… Let us see that habits shape the heart. Let us stop fearing that limits are a threat to our freedom. Let us see that the right limitations are the way to the good life. Let us build a trellis for love to grow on. Let us craft a common rule of life for our time, one that will unite our heads and our habits, growing us into the lovers of God and neighbor we were created to be.
The Sayings of the Desert Fathers, a collection of stories from early Christian Egypt, tells a fascinating tale about structure and rhythms. Anthony of Egypt was a young man who went to live in the harsh desert regions east of the Nile with one simple yet daring goal in mind: to strip away every distraction this world had to offer so he could seek God with his whole heart. Anthony pursued life with God at a level of intensity most of us find difficult to imagine—a pursuit which led to incredible spiritual experiences: visions of Christ, battles with evil spirits, and divine revelations.
Anthony, though, became deeply discouraged, uncertain that all his efforts were really achieving anything. He was still deeply conscious of his sins, still (at times) felt far from God. He turned his anxiety into prayer: “Lord, I want to be made whole by your grace, but this discouragement will not leave me alone. What can I do? How can I be made whole?”
As he finished praying he opened the door of his cell and caught sight of an angel sitting outside patiently weaving reed baskets. After a while the angel set aside his work, stood up, and stretched out his hands to pray. Then when he had finished, he sat down and began weaving again. As Anthony watched from his doorway, the angel turned to him, smiled, and said, “Anthony, just do this—and then you will be made whole.”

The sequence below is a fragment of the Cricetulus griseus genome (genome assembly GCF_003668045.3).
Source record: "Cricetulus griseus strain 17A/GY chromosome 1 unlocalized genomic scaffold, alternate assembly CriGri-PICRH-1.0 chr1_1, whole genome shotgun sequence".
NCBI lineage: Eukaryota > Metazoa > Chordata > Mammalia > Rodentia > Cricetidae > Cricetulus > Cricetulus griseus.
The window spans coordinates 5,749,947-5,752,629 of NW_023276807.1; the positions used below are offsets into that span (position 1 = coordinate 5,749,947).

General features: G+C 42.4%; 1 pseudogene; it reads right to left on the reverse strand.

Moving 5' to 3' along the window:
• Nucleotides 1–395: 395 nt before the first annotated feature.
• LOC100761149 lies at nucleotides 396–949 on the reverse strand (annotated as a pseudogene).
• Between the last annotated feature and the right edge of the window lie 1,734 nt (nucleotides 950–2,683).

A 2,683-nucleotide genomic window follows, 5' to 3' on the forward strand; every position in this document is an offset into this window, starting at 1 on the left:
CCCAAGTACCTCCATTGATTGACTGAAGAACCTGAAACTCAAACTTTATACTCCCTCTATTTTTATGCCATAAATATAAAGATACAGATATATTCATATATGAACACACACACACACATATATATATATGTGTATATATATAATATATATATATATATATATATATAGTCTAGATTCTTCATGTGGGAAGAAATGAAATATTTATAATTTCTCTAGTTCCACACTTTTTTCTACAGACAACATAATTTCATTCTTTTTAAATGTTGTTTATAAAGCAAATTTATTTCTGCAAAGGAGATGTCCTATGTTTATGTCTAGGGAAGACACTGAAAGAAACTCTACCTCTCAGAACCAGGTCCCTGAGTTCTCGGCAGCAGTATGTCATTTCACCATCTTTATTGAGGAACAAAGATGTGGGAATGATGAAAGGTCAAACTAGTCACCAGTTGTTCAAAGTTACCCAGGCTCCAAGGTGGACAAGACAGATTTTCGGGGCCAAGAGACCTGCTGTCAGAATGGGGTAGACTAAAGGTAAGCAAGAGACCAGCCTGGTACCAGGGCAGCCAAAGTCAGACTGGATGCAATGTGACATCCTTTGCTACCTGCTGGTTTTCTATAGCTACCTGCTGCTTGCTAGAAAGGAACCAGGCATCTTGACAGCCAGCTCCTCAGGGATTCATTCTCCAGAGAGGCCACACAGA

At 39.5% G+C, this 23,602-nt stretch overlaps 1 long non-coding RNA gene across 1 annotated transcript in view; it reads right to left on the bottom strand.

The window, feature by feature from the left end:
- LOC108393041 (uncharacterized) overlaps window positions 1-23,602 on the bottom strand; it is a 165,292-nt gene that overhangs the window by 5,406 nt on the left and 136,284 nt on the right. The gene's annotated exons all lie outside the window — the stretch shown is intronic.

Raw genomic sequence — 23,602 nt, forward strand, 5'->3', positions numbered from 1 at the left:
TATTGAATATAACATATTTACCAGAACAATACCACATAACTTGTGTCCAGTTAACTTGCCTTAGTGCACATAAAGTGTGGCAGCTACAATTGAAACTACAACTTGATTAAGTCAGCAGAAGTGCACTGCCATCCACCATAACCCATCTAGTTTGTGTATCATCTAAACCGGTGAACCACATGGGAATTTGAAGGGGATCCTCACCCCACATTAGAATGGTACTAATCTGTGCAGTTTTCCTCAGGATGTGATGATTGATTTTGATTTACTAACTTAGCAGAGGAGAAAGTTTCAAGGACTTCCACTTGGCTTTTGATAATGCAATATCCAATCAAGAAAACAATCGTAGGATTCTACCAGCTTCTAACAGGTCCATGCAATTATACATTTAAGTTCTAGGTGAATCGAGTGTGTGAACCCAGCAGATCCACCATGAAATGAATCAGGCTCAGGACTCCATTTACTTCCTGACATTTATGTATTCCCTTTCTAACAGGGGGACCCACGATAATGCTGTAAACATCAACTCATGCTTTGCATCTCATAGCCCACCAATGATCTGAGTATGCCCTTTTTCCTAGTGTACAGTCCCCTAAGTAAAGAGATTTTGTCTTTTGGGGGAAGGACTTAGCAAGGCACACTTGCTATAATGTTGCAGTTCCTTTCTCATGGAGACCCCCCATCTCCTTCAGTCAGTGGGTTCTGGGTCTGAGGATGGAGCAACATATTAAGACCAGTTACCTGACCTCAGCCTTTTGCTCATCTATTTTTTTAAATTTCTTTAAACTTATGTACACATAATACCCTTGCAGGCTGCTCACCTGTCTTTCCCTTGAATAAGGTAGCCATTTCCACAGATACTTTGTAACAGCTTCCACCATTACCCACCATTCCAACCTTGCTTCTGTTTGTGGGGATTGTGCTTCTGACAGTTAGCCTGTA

To Anthony, the point was immediately clear. The angel did not bring another astounding experience, another revelation or vision. Instead, he modeled a rhythm of living. Work and pray. Work and pray. Just do this and do it this way, quietly and faithfully—and you will find the wholeness of life you seek.
In his essay, “We Live by Rhythms“, Chris Webb explains that most of us would benefit from the Christian tradition of intentionally structuring our lives through a Regula Vitae—a “Rule of Life.” Don’t panic, this is not a legalistic set of rules to follow. Rather, it’s an invitation to write down some of your thoughts and responses to the questions you have been thinking about already this month.
Regula was the Latin word for a length of wood with markings, used for measuring and alignment—similar to our present-day classroom rulers. We hold things against a ruler to see if they are straight and if their proportions and measurements are right. In the same way a Regula Vitae—a “Rule of Life”—is an opportunity for us to mark out some of our intentions in advance and then to regularly hold it up to our life and see how our alignment and proportions are fairing. When we align our habits with our faith, we become people who actually love God and our neighbour– as opposed to just knowing about them.
The importance of planning and reflecting on the patterns and rhythms of our lives has been long established by Christians of all kinds– even St. Anthony of Egypt. Some patterns are weekly (sabbath, church, etc), some patterns are monthly (e.g., giving from our pay-cheque) and some patterns are seasonal, as we go through different seasons of life. For further reading about fruitfully navigating the different seasons of life, I warmly recommend Mark Buchanan’s Spiritual Rhythm: Being with Jesus Every Season of Your Soul.
Without committing yourself to anything at this stage, what worthwhile things might you commit yourself to this year? As you journal on this theme, try to describe what such a commitment would look like for you, and how it might benefit your relationship with Jesus Christ?
Some further thoughts on establishing a Regula Vitae for yourself: